Introducing Northern Haiti
If you’re interested in how Haiti came to be as it is today, head for the north coast. It all happened here, from Columbus’ first landfall on Hispaniola to the key events of the Haitian slave revolution, and there are still many monuments left to mark out this path of history.
Everything starts at Cap-Haïtien, Haiti’s second city. Now a quiet sort of a place, it was once one of the richest colonial ports in the world. Its central square and wide gridded streets with high-shuttered doors and balconies make it the ideal base from where you can explore the region.
Cap-Haïtien is just an hour away from what has to be Haiti’s most stupendous tourist attraction. The magnificent Citadelle la Ferrière is the mother of all Caribbean forts – a true castle perched high on a mountain and the master of all it surveys. Built in the early years of independence, it’s a monument to the vision of a short-lived king, whose ruined palace of Sans Souci sits below, looking like something from a tropical Hollywood adventure movie. There are more forts further to the east, including Fort Liberté, part of France’s futile attempts to keep hold of its colony – independence was declared in Gonaïves, on the road back to Port-au-Prince. Haiti’s history reaches back even further to the west, where Île de la Tortue evokes memories of the golden age of piracy.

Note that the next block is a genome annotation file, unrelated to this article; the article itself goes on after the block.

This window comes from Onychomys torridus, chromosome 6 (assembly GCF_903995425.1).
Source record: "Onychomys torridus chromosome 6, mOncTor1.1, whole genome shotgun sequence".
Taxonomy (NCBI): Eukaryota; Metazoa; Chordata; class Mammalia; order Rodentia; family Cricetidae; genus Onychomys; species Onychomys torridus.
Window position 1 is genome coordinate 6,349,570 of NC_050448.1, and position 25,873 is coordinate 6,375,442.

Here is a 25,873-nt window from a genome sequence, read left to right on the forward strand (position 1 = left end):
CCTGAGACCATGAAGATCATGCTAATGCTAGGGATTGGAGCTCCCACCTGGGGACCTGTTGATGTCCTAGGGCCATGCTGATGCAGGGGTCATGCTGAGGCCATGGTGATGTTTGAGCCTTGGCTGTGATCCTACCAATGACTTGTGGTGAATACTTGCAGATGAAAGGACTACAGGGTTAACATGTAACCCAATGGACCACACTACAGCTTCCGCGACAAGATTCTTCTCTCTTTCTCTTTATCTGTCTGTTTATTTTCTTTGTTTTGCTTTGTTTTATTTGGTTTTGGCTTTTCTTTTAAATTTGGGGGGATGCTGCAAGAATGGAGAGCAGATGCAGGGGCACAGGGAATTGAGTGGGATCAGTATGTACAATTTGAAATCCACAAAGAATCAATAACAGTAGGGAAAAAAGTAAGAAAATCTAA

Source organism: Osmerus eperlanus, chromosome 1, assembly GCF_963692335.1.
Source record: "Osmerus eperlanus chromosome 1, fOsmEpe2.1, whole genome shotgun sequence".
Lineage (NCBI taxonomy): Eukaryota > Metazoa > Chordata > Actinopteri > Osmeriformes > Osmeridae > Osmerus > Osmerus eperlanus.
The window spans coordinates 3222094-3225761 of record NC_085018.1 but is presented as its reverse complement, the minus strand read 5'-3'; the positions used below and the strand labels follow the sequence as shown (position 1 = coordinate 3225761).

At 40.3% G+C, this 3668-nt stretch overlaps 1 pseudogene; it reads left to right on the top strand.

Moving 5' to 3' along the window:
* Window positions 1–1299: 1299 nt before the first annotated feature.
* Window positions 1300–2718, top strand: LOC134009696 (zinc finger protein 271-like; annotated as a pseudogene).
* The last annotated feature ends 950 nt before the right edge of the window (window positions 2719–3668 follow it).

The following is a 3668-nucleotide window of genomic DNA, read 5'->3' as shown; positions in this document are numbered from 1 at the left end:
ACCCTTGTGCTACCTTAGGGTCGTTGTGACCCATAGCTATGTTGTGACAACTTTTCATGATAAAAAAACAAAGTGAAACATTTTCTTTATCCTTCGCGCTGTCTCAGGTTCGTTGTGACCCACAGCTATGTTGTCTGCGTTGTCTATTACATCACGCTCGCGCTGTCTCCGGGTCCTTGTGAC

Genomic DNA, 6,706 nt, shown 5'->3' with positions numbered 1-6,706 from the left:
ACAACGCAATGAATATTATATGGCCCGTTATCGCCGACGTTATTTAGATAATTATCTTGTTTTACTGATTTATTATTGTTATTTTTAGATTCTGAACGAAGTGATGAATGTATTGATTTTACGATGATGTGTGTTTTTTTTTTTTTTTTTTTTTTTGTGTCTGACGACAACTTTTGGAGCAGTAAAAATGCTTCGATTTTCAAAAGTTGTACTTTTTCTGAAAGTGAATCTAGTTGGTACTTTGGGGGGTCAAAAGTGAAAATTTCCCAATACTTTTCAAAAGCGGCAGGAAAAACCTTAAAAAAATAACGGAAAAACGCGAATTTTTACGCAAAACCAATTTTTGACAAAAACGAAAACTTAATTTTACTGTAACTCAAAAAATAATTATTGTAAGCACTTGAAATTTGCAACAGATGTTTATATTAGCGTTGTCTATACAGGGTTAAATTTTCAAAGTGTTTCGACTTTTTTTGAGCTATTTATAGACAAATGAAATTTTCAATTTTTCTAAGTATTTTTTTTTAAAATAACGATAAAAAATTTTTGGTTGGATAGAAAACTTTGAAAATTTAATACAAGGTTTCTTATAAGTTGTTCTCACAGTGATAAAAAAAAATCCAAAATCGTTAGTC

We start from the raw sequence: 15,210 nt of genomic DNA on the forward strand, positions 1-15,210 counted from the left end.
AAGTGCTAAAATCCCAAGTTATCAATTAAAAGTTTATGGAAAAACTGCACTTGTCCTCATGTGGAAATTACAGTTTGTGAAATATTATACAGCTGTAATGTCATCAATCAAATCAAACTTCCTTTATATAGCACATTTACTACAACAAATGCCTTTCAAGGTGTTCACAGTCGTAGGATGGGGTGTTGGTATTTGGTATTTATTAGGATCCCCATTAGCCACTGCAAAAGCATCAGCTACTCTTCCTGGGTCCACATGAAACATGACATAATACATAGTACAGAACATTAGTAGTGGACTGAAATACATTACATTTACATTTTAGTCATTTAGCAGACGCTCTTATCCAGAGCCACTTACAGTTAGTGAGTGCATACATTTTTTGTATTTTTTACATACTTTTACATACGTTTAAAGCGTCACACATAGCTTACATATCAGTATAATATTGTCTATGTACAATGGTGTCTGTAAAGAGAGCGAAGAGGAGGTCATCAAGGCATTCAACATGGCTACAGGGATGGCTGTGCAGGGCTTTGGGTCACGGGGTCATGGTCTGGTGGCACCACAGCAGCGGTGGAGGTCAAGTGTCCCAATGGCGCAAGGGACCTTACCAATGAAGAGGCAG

History is well and good, but the crashing Atlantic waves give the north some spectacular coastline and great beaches as well. Cormier Plage and Plage Labadie are a stone’s throw from Cap-Haïtien and are ideal places to unwind – even in the years of turmoil, Labadie was one place the cruise lines couldn’t bear to give up.